Using social media tools to disseminate academic research

Bookmark and Share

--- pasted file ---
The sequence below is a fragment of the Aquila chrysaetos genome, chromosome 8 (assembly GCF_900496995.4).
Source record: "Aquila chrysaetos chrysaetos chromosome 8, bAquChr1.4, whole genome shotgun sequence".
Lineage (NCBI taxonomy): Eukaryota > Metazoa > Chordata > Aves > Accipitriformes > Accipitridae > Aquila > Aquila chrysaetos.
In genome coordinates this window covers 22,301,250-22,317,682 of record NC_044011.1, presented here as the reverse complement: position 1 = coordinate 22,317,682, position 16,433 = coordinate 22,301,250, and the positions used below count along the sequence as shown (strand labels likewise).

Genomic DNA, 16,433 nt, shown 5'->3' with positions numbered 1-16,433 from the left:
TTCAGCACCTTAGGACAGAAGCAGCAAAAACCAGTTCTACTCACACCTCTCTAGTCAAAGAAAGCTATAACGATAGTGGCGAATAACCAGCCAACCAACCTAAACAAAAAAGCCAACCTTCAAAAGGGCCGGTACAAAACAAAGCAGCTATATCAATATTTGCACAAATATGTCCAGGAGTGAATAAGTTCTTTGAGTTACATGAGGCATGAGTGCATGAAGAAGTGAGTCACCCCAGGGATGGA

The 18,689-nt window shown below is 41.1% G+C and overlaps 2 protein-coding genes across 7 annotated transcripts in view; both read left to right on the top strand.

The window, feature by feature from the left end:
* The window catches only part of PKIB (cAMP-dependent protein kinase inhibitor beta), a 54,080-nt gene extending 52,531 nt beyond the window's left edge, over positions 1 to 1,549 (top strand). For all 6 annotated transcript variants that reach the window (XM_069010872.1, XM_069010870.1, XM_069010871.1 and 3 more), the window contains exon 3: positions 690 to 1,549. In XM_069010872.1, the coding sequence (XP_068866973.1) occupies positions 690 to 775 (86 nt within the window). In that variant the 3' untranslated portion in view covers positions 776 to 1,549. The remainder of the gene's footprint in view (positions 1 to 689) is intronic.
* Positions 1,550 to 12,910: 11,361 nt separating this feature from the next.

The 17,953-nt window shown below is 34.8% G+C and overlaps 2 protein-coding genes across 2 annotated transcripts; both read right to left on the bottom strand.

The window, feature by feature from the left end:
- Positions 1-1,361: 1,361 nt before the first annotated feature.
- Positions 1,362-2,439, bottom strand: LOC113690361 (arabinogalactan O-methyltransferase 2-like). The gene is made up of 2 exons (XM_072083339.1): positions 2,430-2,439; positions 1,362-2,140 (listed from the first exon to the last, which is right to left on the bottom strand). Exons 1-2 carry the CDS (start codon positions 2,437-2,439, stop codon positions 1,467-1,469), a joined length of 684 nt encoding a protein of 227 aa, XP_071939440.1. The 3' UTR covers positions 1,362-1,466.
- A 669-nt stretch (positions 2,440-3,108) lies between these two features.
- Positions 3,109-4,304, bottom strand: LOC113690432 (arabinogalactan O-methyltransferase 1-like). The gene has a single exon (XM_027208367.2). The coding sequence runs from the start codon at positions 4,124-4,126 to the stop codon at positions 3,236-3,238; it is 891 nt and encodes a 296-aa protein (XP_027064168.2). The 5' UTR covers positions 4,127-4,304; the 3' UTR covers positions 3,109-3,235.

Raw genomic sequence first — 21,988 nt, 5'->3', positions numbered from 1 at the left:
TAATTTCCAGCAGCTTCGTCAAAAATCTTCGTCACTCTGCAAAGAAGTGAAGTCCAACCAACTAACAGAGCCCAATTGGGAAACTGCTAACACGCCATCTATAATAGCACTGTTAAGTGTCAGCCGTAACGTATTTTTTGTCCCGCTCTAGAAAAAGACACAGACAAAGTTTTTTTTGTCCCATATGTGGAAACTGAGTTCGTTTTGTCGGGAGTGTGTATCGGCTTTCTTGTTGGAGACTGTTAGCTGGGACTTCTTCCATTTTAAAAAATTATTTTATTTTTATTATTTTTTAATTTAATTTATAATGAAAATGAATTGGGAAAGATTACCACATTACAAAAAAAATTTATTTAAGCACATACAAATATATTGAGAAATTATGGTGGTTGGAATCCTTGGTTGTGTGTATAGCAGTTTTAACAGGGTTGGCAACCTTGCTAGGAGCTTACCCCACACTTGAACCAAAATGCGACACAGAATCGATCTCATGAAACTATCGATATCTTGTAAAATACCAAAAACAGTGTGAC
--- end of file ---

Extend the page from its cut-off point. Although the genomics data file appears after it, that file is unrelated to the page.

There are many reasons for taking the measurement of academic impact seriously, particularly in the current economic climate. Nicola Dandridge, Chief Executive of Universities UK and speaking at The Future of Academic Impact conference, reminded the audience that the public perception of academia tends to focus on the most visible aspect - namely undergraduate teaching and fees.  How can we increase the public perception of the value of academic research and its contribution to the economic and social wellbeing of the nation and beyond?One aspect of improving the visibility of academic research was covered in a breakout session exploring the value of the ‘top five' social media tools in supporting academic communication.Know your audienceEach tool can bring your tool to different audiences.  It is therefore important to understand both the demographic of your chosen tools and the potential audiences of your work.TwitterWith a global audience of over 100 million, Twitter is a realtime information network which encourages sharing of links and posts and facilitates conversation and feedback.  By using metric tools or the statistics of URL shortening services (e.g. Bitly), it is easy to measure the increased traffic to your blog generated by tweeting.By mentioning your collaborators and using retweets and hashtags appropriately you can significantly increase your own visibility.  You can also use the ‘favourite' button as a simple bookmarking tool.FacebookBy far the most popular social network, Facebook offers an alternative tool to help drive traffic to your blog and other outputs.  It also has the potential to ‘go viral'.  50% of all Europeans use Facebook regularly.  The drive to monetisation by Facebook does mean that to appear in the newsfeeds of all of your ‘likers' you may have to pay a small fee.PinterestAn image driven tool, Pinterest enables content creation and social sharing.  Although not particularly well-used by academics at the moment, use is increasing e.g. as a ‘visual ideas board' for research interests.  It's also a great way to disseminate visual outputs of your research.Google+Although not particularly well-used, a particularly valuable feature of Google+ for academics is the Google Hangouts option, which enables group collaboration and chats and the ability to record these sessions.LinkedInLinkedIn is evolving into a business focused social media site that enables sharing and discussion as well as another platform to showcase achievements.Social media tools can help open us research and reach new, interested audiences.  "It's not about where you publish, but who you reach."The breakout session was led by Amy Mollett  (@amymollett) and Joel Suss (@joelsuss).